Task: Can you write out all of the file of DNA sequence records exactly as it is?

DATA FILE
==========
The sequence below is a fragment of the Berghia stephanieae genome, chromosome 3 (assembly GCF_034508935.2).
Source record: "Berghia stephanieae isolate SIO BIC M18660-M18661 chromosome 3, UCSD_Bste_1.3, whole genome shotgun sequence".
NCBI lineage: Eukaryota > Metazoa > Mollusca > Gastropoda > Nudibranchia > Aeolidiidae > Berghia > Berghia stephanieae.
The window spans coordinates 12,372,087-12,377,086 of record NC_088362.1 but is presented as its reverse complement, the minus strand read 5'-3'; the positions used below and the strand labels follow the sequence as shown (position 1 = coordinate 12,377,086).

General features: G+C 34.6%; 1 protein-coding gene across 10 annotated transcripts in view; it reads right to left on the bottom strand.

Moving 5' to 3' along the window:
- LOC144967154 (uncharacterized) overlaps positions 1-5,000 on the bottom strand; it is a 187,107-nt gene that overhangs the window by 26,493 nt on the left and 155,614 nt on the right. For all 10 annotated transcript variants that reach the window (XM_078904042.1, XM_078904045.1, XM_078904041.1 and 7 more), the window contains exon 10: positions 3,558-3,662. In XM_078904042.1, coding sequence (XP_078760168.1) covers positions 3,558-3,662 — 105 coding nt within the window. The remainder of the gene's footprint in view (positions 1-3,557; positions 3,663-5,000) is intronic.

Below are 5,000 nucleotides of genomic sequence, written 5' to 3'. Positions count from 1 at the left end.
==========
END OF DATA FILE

The sequence below is a fragment of the Berghia stephanieae genome, chromosome 3 (assembly GCF_034508935.2).
Source record: "Berghia stephanieae isolate SIO BIC M18660-M18661 chromosome 3, UCSD_Bste_1.3, whole genome shotgun sequence".
NCBI lineage: Eukaryota > Metazoa > Mollusca > Gastropoda > Nudibranchia > Aeolidiidae > Berghia > Berghia stephanieae.
The window spans coordinates 12,372,087-12,377,086 of record NC_088362.1 but is presented as its reverse complement, the minus strand read 5'-3'; the positions used below and the strand labels follow the sequence as shown (position 1 = coordinate 12,377,086).

General features: G+C 34.6%; 1 protein-coding gene across 10 annotated transcripts in view; it reads right to left on the bottom strand.

Moving 5' to 3' along the window:
- LOC144967154 (uncharacterized) overlaps positions 1-5,000 on the bottom strand; it is a 187,107-nt gene that overhangs the window by 26,493 nt on the left and 155,614 nt on the right. For all 10 annotated transcript variants that reach the window (XM_078904042.1, XM_078904045.1, XM_078904041.1 and 7 more), the window contains exon 10: positions 3,558-3,662. In XM_078904042.1, coding sequence (XP_078760168.1) covers positions 3,558-3,662 — 105 coding nt within the window. The remainder of the gene's footprint in view (positions 1-3,557; positions 3,663-5,000) is intronic.

Below are 5,000 nucleotides of genomic sequence, written 5' to 3'. Positions count from 1 at the left end.